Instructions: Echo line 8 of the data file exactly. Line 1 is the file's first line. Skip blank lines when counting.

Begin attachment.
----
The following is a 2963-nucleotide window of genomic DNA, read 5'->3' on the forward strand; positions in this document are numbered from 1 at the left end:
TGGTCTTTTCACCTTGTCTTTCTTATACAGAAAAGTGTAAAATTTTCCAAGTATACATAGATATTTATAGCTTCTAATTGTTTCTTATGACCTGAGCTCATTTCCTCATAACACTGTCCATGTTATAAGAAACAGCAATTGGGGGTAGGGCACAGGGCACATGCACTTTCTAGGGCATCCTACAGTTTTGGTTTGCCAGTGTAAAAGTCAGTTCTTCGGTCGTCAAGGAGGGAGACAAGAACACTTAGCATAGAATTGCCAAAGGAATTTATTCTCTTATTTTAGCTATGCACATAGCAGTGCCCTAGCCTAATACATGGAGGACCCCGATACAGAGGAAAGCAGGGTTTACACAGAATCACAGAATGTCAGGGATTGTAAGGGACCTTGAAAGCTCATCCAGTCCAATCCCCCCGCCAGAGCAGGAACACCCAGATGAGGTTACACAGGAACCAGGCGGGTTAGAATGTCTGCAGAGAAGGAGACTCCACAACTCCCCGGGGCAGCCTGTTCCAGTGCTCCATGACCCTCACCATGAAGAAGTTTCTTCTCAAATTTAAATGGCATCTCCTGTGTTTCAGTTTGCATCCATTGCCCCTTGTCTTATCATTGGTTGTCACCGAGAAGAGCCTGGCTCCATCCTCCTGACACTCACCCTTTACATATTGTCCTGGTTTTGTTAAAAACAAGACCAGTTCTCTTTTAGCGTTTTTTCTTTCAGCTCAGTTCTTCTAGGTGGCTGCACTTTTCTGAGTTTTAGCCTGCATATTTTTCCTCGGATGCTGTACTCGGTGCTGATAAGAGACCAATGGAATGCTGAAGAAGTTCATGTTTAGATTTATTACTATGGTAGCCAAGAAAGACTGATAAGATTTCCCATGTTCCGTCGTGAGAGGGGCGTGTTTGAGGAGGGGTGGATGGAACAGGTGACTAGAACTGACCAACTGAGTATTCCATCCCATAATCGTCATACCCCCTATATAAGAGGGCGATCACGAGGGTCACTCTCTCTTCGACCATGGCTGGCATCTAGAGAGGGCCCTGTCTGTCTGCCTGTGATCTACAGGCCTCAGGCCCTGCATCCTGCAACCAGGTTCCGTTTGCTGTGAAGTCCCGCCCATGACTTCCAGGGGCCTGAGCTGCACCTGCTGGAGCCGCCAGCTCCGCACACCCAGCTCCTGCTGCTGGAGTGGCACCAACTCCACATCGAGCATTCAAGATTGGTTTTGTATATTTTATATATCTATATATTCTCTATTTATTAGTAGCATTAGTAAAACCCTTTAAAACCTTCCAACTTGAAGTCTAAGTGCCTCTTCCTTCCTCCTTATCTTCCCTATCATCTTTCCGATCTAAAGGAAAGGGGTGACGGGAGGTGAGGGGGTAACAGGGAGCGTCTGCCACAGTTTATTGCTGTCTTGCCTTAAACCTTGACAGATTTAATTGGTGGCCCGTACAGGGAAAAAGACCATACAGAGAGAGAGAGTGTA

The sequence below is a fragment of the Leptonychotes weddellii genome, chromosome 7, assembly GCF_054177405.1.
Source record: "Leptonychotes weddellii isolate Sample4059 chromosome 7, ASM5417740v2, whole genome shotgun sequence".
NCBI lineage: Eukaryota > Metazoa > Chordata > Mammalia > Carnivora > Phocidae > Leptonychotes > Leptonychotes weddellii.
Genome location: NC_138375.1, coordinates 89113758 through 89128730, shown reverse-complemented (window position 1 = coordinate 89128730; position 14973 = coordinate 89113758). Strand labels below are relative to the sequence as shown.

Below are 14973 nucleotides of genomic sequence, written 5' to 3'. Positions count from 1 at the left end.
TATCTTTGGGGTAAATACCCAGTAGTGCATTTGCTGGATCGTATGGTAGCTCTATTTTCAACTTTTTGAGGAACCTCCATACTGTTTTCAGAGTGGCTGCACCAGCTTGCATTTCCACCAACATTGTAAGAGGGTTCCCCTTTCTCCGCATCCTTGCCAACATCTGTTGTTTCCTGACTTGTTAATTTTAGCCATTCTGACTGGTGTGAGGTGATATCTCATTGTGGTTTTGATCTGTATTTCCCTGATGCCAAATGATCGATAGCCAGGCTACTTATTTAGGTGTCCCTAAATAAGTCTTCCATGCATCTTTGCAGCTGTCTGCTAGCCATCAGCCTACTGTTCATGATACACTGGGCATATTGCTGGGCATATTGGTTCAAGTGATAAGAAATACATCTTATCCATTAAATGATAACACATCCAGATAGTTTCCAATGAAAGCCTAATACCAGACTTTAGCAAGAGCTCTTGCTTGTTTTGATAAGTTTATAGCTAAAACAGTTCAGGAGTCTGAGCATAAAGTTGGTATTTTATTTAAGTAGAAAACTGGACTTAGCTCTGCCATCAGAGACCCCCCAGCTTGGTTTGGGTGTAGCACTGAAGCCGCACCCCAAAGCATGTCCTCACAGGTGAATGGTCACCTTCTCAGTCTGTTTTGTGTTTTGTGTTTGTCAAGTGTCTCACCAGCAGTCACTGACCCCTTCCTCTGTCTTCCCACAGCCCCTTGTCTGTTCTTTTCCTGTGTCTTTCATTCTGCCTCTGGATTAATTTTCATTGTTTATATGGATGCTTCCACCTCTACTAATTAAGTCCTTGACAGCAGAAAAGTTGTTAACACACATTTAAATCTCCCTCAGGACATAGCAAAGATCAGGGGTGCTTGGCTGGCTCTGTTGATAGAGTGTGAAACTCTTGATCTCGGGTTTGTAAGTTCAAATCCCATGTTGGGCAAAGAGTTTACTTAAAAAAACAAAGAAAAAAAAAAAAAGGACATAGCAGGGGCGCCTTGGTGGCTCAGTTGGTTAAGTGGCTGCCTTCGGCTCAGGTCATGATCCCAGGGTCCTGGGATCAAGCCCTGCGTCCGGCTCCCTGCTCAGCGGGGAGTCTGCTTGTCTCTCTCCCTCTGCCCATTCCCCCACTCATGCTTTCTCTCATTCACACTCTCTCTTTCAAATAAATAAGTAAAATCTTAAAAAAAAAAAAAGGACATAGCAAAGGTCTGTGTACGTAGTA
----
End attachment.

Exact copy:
TATCTTTGGGGTAAATACCCAGTAGTGCATTTGCTGGATCGTATGGTAGCTCTATTTTCAACTTTTTGAGGAACCTCCATACTGTTTTCAGAGTGGCTGCACCAGCTTGCATTTCCACCAACATTGTAAGAGGGTTCCCCTTTCTCCGCATCCTTGCCAACATCTGTTGTTTCCTGACTTGTTAATTTTAGCCATTCTGACTGGTGTGAGGTGATATCTCATTGTGGTTTTGATCTGTATTTCCCTGATGCCAAATGATCGATAGCCAGGCTACTTATTTAGGTGTCCCTAAATAAGTCTTCCATGCATCTTTGCAGCTGTCTGCTAGCCATCAGCCTACTGTTCATGATACACTGGGCATATTGCTGGGCATATTGGTTCAAGTGATAAGAAATACATCTTATCCATTAAATGATAACACATCCAGATAGTTTCCAATGAAAGCCTAATACCAGACTTTAGCAAGAGCTCTTGCTTGTTTTGATAAGTTTATAGCTAAAACAGTTCAGGAGTCTGAGCATAAAGTTGGTATTTTATTTAAGTAGAAAACTGGACTTAGCTCTGCCATCAGAGACCCCCCAGCTTGGTTTGGGTGTAGCACTGAAGCCGCACCCCAAAGCATGTCCTCACAGGTGAATGGTCACCTTCTCAGTCTGTTTTGTGTTTTGTGTTTGTCAAGTGTCTCACCAGCAGTCACTGACCCCTTCCTCTGTCTTCCCACAGCCCCTTGTCTGTTCTTTTCCTGTGTCTTTCATTCTGCCTCTGGATTAATTTTCATTGTTTATATGGATGCTTCCACCTCTACTAATTAAGTCCTTGACAGCAGAAAAGTTGTTAACACACATTTAAATCTCCCTCAGGACATAGCAAAGATCAGGGGTGCTTGGCTGGCTCTGTTGATAGAGTGTGAAACTCTTGATCTCGGGTTTGTAAGTTCAAATCCCATGTTGGGCAAAGAGTTTACTTAAAAAAACAAAGAAAAAAAAAAAAAGGACATAGCAGGGGCGCCTTGGTGGCTCAGTTGGTTAAGTGGCTGCCTTCGGCTCAGGTCATGATCCCAGGGTCCTGGGATCAAGCCCTGCGTCCGGCTCCCTGCTCAGCGGGGAGTCTGCTTGTCTCTCTCCCTCTGCCCATTCCCCCACTCATGCTTTCTCTCATTCACACTCTCTCTTTCAAATAAATAAGTAAAATCTTAAAAAAAAAAAAAGGACATAGCAAAGGTCTGTGTACGTAGTA